Tuesday, February 01, 2011
A possible childhood influence on John Bois (1561-1644)
Image: Depiction of the martyrdom of Rowland Taylor, February 9, 1555.
I got the latest issue of the TBS’s Quarterly Record (January-March 2011) in the mail today. This issue has an article by C. P. Hallihan that profiles the life of John Bois (also spelled “Boys”), the Puritan minister who was one of the AV translators (pp. 22-31). The article notes that John Bois (1561-1644) was born near Hadleigh, Suffolk in the third year of Elizabeth’s reign into a “mature Protestant family.” His father, William Bois, was a godly minister who had come under the influence of Rowland Taylor, a Marian martyr burned at the stake on February 9, 1555 on the local common in Hadleigh. John Bois’ mother Mirabel was also a virtuous and godly woman who was said to have read through the Bible twelve times and the Book of Martyrs twice, “besides other books not a few.”
It is little surprise then that John Bois was steeped in the Scriptures at an early age. It is said that he could read and write Hebrew at age six! At age fourteen he began studies at St. John’s College, Cambridge and showed such competence in Greek that he completed the normal three year progression in six weeks! In 1588 he was ordained to the ministry and took up service at a congregation at Boxworth, Cambridgeshire.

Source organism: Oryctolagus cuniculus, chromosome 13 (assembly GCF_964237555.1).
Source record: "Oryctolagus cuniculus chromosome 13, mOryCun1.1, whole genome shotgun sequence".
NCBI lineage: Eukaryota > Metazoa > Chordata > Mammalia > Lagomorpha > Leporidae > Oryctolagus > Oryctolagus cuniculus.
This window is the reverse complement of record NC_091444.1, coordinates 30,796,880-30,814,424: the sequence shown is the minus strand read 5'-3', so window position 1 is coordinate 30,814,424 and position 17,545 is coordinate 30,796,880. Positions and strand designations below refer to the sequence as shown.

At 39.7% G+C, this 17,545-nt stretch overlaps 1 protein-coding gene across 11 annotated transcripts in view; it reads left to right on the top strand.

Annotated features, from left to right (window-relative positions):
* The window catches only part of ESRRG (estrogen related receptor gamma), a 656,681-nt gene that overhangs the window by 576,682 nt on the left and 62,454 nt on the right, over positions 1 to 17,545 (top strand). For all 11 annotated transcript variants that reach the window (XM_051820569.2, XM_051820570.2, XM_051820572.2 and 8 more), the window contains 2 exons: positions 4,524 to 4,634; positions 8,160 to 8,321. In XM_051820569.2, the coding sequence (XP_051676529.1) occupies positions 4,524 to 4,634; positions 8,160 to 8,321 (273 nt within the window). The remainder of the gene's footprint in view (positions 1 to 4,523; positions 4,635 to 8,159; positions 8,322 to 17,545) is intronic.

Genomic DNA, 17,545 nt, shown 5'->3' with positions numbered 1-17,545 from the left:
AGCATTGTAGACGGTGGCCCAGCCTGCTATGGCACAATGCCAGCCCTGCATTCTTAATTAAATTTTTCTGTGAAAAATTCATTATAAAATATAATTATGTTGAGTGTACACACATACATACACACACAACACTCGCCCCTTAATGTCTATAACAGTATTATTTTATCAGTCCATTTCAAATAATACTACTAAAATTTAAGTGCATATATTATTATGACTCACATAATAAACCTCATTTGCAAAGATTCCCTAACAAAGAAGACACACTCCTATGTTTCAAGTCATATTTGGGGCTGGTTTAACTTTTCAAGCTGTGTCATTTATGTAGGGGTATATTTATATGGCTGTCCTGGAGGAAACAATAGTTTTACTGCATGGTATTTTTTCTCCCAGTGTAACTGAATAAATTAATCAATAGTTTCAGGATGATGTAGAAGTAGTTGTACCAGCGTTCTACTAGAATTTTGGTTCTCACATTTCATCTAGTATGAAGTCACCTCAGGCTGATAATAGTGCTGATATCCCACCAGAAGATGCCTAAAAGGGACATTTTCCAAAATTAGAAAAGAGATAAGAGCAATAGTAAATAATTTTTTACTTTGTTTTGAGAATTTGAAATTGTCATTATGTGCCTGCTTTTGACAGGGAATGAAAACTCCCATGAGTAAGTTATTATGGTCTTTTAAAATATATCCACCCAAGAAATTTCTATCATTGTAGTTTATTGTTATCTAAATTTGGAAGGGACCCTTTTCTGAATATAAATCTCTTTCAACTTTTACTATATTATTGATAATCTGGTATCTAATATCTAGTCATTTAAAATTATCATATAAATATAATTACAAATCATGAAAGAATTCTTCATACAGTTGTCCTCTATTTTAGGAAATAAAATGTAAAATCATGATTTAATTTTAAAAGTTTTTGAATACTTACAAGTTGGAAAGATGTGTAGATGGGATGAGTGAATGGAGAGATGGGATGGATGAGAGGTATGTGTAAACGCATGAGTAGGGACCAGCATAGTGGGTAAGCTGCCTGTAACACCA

In 1604 Bois was invited to join in the AV translation team on the 2nd Cambridge Committee that translated the Apocrypha. He also helped with the 1st Cambridge Committee that translated 2 Chronicles to Song of Solomon. He was then part of the final revision committee for the translation that met at Stationer’s Hall. He died at age eighty-three years on January 14, 1644 after a long and fruitful ministry.
One anecdote, in particular, stood out in the article. It is said that as a boy Bois had to walk two miles each way to a school in Hadleigh. One of his biographers points out that “the stake where Rowland Taylor was burnt would have been visible on that walk twice a day.” It’s only a speculation, but what impact did it have on the young Bois to walk twice each day past a place where Rowland had died as a martyr? A 16th century marker erected on the spot has this inscription: “1555-D-Tayler-In-Defending-That-Was-Good-At-This-Plas-Left-His-Blode.”